The cling peach harvest in Northern California is shaping up to be one of the smallest in recent years. An unusually hot July slowed fruit growth, resulting in more small and unusable peaches, but the problem is being compounded by a lack of workers to pick the remaining fruit from the trees.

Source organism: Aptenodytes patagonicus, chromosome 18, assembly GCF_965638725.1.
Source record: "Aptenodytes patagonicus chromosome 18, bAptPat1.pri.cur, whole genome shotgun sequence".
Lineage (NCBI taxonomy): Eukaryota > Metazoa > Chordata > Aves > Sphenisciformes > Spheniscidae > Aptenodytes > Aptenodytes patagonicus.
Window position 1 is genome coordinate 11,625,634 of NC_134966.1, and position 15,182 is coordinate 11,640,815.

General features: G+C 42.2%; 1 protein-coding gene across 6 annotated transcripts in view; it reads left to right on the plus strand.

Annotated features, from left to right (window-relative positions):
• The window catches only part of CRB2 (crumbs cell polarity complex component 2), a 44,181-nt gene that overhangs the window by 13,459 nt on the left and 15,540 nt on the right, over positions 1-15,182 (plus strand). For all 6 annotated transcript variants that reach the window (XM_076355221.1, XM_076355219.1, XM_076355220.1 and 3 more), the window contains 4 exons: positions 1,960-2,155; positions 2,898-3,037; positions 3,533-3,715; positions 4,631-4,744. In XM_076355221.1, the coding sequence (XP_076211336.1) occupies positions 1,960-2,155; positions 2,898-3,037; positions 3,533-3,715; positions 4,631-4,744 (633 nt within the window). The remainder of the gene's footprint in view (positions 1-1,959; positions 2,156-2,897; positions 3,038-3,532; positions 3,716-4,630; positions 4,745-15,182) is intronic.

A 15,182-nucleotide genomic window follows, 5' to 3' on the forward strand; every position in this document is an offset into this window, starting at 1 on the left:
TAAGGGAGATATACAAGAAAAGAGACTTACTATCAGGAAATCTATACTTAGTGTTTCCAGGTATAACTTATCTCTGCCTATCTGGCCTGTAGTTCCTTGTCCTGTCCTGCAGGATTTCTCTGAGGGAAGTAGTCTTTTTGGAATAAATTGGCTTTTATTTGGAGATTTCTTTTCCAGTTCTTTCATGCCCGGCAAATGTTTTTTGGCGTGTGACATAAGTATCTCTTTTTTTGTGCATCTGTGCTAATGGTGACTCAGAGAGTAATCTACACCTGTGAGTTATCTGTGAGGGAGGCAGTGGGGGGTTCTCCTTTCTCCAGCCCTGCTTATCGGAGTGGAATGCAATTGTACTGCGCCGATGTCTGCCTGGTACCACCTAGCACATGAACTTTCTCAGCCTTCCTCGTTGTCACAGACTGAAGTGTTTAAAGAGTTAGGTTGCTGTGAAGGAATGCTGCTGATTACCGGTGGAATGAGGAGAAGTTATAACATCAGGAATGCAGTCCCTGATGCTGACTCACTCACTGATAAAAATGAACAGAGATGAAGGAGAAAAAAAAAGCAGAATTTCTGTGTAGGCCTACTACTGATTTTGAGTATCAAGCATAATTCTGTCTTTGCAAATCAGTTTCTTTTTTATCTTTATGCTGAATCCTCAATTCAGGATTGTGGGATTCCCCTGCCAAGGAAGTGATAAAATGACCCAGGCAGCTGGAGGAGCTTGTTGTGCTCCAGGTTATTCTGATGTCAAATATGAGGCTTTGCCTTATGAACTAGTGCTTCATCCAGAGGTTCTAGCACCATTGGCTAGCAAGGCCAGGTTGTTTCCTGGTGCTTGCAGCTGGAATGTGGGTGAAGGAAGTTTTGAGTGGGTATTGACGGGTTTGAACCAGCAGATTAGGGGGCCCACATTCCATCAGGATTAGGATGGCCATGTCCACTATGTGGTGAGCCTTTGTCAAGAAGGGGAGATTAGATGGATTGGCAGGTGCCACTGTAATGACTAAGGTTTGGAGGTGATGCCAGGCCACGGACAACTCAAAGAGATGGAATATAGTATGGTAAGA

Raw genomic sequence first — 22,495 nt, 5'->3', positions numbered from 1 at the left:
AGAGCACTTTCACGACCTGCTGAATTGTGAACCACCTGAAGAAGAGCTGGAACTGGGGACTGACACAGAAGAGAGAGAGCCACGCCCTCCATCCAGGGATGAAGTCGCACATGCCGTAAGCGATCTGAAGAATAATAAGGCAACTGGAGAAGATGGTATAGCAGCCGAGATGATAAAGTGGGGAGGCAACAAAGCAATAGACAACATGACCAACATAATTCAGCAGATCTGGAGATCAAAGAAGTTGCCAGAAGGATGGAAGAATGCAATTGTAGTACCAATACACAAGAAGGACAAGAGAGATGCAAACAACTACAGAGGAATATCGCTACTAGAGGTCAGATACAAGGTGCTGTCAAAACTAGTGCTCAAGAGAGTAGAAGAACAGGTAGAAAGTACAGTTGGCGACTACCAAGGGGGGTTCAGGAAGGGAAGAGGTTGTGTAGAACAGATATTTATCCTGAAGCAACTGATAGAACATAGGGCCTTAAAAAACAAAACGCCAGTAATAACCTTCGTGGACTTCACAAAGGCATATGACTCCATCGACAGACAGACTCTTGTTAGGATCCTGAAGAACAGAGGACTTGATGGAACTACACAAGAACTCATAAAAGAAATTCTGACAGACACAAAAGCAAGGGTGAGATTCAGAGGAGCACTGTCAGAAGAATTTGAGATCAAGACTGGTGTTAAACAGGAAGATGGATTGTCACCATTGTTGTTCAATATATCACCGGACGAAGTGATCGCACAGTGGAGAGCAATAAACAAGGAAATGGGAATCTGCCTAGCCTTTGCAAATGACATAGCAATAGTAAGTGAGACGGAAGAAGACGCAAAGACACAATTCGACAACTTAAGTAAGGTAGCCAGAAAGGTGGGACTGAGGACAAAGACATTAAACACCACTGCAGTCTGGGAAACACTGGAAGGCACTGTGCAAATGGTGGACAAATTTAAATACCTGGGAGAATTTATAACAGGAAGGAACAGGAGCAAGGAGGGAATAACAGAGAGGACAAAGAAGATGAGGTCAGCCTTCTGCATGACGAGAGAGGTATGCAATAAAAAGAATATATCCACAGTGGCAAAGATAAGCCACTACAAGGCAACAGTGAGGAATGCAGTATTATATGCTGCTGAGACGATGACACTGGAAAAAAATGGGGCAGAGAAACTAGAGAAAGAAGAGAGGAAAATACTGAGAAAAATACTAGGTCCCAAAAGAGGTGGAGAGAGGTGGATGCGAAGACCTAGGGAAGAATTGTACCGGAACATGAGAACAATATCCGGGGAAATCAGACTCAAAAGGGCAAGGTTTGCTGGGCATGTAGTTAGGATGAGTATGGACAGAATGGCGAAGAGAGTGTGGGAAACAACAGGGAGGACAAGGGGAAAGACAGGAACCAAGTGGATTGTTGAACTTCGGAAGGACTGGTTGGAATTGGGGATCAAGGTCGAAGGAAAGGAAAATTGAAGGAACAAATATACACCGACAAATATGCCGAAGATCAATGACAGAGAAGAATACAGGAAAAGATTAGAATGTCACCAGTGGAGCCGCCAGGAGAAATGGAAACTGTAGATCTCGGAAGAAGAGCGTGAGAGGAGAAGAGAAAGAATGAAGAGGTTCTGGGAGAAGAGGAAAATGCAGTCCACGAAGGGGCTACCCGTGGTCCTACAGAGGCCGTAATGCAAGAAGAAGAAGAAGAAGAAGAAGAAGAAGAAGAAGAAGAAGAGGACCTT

Despite the intense debate over illegal immigrants “stealing America’s jobs,” the U.S. agricultural industry says it’s facing a massive shortage of temporary workers this year, as much as a 40 per cent drop. Why? A recent Pew study offers some clues: by 2010, it found, the flow across the border between Mexico and the U.S. was essentially zero, thanks to tougher U.S. border security and an improving Mexican economy. This has left states like California in an odd predicament: thousands of vacant jobs in regions where unemployment is as high as 18 per cent. So far there’s no sign the victims of the Great Recession—the American-born ones, anyway—have any intention of grabbing a basket and a ladder. “They would rather collect unemployment,” one peach grower complained. Some U.S. growers have actually begun relocating operations to Mexico, where there are workers available to get the job done.
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